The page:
It was 7 p.m. when he reached the summit. It had taken him seven hours from the plateau below the Col de la Esperanza. In the middle of a raging storm, the summit of Cerro Torre felt like the center of the universe. But the adventure had barely started. To descend he had only brought a 60m 7mm rope and three ice-screws. He knew he had to hurry because the night would be upon him soon. Of all the anchors that usually can be found on the route, he was only able to find two of them, so it took much creativity to get down.

Pucher matches his tools while free soloing high on Cerro Torre [Photo] Markus Pucher

He rappelled back to the Elmo and then continued down climbing slightly to the south. The ground got steeper, more vertical, and then suddenly his feet slipped and his ice axes started sliding. He fell in slow motion, hitting a sloping ledge after five meters, where he was flipped backwards. Now he was sliding headfirst toward the abyss. Here came what he described as his “Vertical Limit moment,” a reference to a notoriously dramatic Hollywood climbing film. He pressed the bottom of the axes firmly against the slope and, barely two meters from the edge of the 1300-meter-tall south face, he stopped.

Visibility was still very poor, and he was unsure where the Col de la Esperanza was. He down climbed too far to the north, finding himself again on vertical ground. When his feet hit rock below he realized he was in the wrong place. As he started climbing back up, another Vertical Limit moment happened, when the ice he was climbing cracked horizontally, barely below his axes. He says he owed his luck to the talisman that his daughter had given him.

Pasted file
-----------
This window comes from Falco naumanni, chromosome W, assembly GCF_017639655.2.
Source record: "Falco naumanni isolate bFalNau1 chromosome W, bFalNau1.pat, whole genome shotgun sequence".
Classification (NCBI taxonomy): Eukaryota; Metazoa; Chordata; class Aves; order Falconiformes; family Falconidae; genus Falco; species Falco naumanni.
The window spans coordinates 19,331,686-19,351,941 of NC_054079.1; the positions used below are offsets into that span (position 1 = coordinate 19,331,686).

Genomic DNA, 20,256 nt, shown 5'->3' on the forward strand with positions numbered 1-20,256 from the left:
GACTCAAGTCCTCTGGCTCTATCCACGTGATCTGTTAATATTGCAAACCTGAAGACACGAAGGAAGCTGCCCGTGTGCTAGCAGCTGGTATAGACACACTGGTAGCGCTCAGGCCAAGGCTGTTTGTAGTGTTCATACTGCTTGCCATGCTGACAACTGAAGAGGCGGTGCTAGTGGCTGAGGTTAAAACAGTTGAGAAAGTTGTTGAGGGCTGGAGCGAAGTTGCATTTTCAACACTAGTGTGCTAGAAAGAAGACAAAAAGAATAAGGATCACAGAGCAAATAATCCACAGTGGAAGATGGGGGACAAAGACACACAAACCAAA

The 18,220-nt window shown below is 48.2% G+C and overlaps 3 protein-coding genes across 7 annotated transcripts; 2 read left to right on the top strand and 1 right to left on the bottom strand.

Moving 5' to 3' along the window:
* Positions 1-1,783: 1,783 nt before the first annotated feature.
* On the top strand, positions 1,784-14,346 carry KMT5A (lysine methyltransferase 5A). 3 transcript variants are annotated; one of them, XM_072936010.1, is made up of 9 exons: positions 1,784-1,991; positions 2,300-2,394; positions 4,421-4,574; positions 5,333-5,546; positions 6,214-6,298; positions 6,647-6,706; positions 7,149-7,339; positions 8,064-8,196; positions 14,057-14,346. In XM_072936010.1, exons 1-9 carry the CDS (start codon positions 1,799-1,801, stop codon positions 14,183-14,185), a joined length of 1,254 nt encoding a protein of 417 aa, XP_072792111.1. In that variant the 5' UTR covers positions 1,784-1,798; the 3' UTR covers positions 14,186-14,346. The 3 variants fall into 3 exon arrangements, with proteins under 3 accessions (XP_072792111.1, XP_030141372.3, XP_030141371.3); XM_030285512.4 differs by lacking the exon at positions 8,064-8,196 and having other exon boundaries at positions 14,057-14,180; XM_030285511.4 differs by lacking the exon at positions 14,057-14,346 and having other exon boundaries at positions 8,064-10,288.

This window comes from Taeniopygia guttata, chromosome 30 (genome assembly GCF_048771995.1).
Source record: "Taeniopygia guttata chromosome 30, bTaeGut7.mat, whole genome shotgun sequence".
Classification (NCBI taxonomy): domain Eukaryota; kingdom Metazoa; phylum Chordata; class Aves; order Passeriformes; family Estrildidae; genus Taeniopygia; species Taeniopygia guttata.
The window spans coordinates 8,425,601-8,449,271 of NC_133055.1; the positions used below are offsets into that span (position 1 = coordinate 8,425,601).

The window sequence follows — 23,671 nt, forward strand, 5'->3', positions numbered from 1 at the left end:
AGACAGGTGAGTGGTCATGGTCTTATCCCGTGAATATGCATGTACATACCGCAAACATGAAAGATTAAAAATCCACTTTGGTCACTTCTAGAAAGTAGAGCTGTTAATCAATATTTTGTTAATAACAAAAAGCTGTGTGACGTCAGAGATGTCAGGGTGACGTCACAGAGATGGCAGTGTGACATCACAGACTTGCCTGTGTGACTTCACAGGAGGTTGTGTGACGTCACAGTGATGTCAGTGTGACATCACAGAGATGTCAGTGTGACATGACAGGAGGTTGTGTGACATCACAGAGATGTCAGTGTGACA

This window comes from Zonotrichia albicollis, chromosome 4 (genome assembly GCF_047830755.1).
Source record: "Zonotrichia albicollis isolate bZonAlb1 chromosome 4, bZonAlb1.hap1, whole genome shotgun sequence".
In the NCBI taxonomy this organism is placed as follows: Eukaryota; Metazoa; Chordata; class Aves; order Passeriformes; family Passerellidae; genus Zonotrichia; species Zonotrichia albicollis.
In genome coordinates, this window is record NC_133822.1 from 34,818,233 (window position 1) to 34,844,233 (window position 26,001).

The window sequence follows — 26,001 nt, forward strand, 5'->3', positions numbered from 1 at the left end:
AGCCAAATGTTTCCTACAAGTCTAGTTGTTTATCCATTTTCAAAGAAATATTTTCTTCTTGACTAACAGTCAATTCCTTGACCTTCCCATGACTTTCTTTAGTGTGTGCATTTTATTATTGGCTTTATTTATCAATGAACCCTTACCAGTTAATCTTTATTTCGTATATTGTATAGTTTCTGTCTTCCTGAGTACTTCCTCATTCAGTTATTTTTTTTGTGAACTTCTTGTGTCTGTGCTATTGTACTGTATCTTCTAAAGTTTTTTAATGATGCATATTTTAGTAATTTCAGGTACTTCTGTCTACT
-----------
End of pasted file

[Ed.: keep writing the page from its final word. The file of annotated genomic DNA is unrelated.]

Finally he found the Col de la Esperanza and continued down the easy ground below. By now it was completely dark. Half an hour later, his headlamp gave out. When his foot punched through a crevasse, he built a dead-man above it and dropped inside. Here he found a small cave that provided shelter. It was midnight. He had no stove, no water and no food. For his first 20 minutes he felt warm, but a deep, biting cold set in. He spent the following five hours punching the air, doing squats, jumping, doing anything he could to stay warm.

As soon as it was light outside, he carried on. Past the mixed climbing, he found himself on a steep snow slope that was loaded with a meter of fresh snow. An avalanche could take him any minute, but he had no option but to continue down.

He reached his camp at Filo Rosso at 7 a.m., after 25 hours on the go. This had been one of the most harrowing ascents in Patagonian climbing history. He made soup, and then decided that he had better get out of there. The 12-hour walk back to Chalten was peaceful and effortless. He had just lived the most intense experience of his life. Nothing was in the way anymore. He thought of his two daughters, reflected on past behavior and felt content, at peace. After 25 hours balancing on a knife-edge, here was a much richer man.


Postscript: Last week published a long rant on risk management. This week they celebrate risk taking. They are well aware of the apparent contradiction this implies. They hope you can grasp the difference between one and the other. What you just read is an account of one of the most impressive ascents in Patagonia climbing history, carried out by one of the fittest and most capable men around. This is an alpinist in his prime, taking serious–albeit calculated–risks, fully aware of his predicament, even if at times not fully in control of the situation.